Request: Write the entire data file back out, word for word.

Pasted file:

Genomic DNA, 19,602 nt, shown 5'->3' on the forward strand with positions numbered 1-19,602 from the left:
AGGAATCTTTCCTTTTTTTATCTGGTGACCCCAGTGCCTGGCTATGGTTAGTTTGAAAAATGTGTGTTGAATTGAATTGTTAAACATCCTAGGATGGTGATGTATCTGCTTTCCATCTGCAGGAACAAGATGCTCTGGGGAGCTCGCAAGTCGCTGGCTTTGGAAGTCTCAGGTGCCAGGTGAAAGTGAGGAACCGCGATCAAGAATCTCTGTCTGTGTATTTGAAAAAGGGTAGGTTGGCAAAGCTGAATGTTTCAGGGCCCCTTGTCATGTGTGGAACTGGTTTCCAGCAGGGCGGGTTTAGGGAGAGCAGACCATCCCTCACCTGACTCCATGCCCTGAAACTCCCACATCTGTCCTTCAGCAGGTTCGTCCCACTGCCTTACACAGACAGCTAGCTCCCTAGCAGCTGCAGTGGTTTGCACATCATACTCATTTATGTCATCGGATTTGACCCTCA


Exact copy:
Genomic DNA, 19,602 nt, shown 5'->3' on the forward strand with positions numbered 1-19,602 from the left:
AGGAATCTTTCCTTTTTTTATCTGGTGACCCCAGTGCCTGGCTATGGTTAGTTTGAAAAATGTGTGTTGAATTGAATTGTTAAACATCCTAGGATGGTGATGTATCTGCTTTCCATCTGCAGGAACAAGATGCTCTGGGGAGCTCGCAAGTCGCTGGCTTTGGAAGTCTCAGGTGCCAGGTGAAAGTGAGGAACCGCGATCAAGAATCTCTGTCTGTGTATTTGAAAAAGGGTAGGTTGGCAAAGCTGAATGTTTCAGGGCCCCTTGTCATGTGTGGAACTGGTTTCCAGCAGGGCGGGTTTAGGGAGAGCAGACCATCCCTCACCTGACTCCATGCCCTGAAACTCCCACATCTGTCCTTCAGCAGGTTCGTCCCACTGCCTTACACAGACAGCTAGCTCCCTAGCAGCTGCAGTGGTTTGCACATCATACTCATTTATGTCATCGGATTTGACCCTCA